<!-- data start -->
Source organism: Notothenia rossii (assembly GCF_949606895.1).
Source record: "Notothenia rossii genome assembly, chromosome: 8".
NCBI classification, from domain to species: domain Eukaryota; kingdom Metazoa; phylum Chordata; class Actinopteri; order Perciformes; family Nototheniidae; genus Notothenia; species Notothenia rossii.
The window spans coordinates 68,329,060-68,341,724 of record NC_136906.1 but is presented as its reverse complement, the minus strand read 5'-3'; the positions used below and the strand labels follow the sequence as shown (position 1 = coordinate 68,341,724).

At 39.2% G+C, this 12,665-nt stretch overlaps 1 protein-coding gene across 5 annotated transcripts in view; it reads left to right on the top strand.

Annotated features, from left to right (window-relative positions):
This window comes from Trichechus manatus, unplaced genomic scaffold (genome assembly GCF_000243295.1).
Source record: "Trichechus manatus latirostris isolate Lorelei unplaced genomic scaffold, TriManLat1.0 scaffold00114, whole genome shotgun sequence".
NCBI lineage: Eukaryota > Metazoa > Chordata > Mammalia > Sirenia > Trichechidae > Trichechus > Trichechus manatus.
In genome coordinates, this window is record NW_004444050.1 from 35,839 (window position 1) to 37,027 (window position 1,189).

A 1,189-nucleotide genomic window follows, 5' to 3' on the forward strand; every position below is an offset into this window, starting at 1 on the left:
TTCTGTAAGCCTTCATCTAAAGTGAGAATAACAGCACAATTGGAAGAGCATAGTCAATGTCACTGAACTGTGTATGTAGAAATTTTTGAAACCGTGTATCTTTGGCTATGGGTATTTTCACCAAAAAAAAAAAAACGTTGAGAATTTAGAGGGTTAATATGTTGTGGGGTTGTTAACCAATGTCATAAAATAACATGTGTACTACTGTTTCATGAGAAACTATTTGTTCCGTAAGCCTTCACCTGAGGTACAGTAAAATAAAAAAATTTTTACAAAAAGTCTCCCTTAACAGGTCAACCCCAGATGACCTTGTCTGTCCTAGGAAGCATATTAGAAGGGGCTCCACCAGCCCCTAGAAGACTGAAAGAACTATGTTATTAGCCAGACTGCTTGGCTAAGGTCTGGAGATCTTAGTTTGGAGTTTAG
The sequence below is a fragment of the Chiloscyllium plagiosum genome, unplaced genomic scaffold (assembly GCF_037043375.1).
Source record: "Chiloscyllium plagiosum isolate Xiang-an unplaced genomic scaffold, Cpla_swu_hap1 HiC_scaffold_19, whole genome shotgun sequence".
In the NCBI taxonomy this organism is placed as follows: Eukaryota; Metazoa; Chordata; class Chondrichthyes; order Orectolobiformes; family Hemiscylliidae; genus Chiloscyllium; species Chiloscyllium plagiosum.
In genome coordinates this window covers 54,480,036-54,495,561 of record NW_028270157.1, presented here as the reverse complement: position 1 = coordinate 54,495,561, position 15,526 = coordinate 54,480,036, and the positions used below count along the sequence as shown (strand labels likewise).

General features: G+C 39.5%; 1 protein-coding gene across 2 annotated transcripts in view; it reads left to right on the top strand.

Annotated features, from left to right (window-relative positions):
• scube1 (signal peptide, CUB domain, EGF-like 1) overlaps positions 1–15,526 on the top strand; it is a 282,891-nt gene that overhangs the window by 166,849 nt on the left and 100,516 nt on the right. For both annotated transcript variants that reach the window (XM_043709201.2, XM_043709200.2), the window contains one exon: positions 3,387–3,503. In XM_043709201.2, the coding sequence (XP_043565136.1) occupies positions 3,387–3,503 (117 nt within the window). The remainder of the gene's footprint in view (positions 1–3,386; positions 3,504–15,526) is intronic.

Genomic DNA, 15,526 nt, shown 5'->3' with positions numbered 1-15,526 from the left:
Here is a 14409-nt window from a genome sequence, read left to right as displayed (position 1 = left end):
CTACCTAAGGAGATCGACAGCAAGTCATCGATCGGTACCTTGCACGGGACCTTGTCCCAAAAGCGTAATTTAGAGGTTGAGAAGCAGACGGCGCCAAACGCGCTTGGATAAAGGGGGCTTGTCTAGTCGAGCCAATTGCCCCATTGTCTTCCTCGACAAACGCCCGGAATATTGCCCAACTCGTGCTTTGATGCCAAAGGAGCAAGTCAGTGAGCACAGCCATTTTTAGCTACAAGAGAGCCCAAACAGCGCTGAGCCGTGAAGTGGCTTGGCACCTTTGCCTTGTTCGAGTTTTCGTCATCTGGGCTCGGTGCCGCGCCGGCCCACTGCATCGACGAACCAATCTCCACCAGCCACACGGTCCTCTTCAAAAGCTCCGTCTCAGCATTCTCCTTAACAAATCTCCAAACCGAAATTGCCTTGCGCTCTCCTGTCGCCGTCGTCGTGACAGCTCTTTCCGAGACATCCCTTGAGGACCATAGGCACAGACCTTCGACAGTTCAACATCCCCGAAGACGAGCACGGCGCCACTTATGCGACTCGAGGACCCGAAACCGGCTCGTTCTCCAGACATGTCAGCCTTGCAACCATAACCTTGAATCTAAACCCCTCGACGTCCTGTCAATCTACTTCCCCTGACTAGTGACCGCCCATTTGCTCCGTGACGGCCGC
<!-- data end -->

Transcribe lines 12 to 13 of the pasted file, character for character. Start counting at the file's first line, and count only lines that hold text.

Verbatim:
TTCTGTAAGCCTTCATCTAAAGTGAGAATAACAGCACAATTGGAAGAGCATAGTCAATGTCACTGAACTGTGTATGTAGAAATTTTTGAAACCGTGTATCTTTGGCTATGGGTATTTTCACCAAAAAAAAAAAAACGTTGAGAATTTAGAGGGTTAATATGTTGTGGGGTTGTTAACCAATGTCATAAAATAACATGTGTACTACTGTTTCATGAGAAACTATTTGTTCCGTAAGCCTTCACCTGAGGTACAGTAAAATAAAAAAATTTTTACAAAAAGTCTCCCTTAACAGGTCAACCCCAGATGACCTTGTCTGTCCTAGGAAGCATATTAGAAGGGGCTCCACCAGCCCCTAGAAGACTGAAAGAACTATGTTATTAGCCAGACTGCTTGGCTAAGGTCTGGAGATCTTAGTTTGGAGTTTAG
The sequence below is a fragment of the Chiloscyllium plagiosum genome, unplaced genomic scaffold (assembly GCF_037043375.1).